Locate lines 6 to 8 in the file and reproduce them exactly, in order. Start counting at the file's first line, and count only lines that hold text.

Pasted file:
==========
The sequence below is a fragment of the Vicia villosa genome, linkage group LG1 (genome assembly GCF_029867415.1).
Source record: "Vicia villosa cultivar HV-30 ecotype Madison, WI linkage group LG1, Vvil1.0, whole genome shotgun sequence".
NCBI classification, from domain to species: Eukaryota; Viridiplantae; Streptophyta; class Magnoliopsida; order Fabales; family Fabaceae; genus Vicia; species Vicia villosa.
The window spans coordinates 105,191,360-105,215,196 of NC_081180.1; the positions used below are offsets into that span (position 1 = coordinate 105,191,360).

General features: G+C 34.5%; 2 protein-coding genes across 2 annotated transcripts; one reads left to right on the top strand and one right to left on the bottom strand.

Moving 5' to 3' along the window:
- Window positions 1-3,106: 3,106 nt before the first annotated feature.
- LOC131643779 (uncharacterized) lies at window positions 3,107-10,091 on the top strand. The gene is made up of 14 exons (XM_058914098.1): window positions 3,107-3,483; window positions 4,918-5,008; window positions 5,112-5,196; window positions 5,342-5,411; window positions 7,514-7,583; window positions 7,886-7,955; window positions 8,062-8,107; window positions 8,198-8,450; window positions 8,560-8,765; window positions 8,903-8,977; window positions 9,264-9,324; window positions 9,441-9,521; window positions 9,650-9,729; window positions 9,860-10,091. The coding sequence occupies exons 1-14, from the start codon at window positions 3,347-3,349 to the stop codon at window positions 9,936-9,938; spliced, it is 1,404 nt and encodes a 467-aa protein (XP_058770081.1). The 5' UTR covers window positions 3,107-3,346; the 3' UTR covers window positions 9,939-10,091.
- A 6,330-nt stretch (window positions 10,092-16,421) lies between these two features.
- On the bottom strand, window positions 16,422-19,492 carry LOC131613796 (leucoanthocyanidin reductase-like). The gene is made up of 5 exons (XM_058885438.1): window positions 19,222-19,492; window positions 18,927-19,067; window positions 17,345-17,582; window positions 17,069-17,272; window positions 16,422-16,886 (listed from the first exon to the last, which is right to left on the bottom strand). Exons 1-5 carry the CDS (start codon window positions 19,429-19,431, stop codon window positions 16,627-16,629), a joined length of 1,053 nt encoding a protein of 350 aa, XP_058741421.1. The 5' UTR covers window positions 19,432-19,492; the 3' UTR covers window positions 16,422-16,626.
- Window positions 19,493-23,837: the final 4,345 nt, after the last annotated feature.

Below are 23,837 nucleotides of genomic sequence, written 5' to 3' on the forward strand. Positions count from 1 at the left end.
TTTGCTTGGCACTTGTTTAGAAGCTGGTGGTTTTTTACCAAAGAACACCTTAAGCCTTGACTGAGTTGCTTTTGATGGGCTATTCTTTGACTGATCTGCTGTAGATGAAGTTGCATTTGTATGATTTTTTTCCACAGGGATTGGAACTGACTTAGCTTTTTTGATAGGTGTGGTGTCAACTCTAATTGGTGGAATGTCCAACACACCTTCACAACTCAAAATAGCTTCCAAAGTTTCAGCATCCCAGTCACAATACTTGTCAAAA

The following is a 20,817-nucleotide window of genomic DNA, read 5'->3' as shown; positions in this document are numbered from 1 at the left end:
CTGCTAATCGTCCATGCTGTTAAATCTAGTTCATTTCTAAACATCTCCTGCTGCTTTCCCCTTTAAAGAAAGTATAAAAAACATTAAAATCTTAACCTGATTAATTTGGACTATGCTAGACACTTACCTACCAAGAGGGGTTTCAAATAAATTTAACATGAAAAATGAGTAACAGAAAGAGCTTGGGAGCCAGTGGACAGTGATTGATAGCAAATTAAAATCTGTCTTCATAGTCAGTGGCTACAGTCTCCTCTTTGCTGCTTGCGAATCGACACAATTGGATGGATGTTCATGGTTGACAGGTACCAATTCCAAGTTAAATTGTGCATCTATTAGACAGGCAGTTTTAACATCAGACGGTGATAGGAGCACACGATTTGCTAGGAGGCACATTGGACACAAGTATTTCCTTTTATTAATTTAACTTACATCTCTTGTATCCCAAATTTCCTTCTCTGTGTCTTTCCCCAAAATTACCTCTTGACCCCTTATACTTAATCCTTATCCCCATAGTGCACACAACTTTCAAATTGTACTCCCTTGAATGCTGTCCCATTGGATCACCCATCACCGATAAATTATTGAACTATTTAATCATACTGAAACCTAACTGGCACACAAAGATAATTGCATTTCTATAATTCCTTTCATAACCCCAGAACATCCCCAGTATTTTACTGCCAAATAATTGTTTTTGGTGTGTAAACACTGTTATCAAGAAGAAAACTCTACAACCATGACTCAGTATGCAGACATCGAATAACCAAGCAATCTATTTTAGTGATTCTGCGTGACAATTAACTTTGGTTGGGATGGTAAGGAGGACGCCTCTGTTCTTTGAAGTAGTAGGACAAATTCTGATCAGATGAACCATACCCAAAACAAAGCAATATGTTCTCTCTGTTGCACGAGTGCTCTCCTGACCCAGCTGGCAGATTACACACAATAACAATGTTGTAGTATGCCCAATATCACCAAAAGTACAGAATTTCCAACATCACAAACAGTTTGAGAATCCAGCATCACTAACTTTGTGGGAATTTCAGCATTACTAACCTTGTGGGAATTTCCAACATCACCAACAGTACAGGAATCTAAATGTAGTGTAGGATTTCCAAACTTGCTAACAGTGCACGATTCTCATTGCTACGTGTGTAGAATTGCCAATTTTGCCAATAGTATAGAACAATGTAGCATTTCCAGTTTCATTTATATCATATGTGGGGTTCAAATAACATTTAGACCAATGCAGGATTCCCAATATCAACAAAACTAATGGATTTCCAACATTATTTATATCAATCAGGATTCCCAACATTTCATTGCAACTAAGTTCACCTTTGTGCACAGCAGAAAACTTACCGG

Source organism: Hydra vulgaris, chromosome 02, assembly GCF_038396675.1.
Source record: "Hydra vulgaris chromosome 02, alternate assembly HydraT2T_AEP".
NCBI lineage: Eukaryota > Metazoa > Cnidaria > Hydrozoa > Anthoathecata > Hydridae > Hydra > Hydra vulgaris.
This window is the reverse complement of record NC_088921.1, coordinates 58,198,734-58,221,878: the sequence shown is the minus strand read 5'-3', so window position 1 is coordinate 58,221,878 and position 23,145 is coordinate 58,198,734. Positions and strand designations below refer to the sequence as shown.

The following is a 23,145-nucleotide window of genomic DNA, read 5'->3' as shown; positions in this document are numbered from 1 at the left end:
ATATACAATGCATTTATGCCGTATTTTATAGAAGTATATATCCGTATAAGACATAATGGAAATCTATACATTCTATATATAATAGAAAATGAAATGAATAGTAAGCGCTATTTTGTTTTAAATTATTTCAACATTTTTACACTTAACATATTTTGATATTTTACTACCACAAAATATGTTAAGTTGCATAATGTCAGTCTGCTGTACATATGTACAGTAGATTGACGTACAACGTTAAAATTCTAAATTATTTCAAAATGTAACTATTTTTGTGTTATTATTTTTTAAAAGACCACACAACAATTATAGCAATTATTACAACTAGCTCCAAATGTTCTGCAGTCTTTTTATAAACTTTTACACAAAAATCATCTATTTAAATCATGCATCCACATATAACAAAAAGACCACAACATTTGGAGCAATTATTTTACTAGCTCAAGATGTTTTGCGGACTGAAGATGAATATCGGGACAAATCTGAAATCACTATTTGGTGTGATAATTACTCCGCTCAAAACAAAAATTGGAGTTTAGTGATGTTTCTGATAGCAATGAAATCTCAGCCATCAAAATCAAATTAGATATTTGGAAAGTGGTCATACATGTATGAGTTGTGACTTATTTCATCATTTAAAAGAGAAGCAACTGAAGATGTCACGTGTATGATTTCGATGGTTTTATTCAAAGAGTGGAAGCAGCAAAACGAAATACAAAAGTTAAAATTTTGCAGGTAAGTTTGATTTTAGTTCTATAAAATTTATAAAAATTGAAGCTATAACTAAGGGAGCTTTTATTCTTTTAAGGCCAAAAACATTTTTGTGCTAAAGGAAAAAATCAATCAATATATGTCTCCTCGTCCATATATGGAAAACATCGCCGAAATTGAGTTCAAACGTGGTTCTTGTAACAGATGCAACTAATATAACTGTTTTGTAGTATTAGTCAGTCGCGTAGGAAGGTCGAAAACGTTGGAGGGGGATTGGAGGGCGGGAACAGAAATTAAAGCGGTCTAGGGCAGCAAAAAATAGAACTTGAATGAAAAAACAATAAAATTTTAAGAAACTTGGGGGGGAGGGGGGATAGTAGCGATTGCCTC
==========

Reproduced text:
Moving 5' to 3' along the window:
- Window positions 1-3,106: 3,106 nt before the first annotated feature.
- LOC131643779 (uncharacterized) lies at window positions 3,107-10,091 on the top strand. The gene is made up of 14 exons (XM_058914098.1): window positions 3,107-3,483; window positions 4,918-5,008; window positions 5,112-5,196; window positions 5,342-5,411; window positions 7,514-7,583; window positions 7,886-7,955; window positions 8,062-8,107; window positions 8,198-8,450; window positions 8,560-8,765; window positions 8,903-8,977; window positions 9,264-9,324; window positions 9,441-9,521; window positions 9,650-9,729; window positions 9,860-10,091. The coding sequence occupies exons 1-14, from the start codon at window positions 3,347-3,349 to the stop codon at window positions 9,936-9,938; spliced, it is 1,404 nt and encodes a 467-aa protein (XP_058770081.1). The 5' UTR covers window positions 3,107-3,346; the 3' UTR covers window positions 9,939-10,091.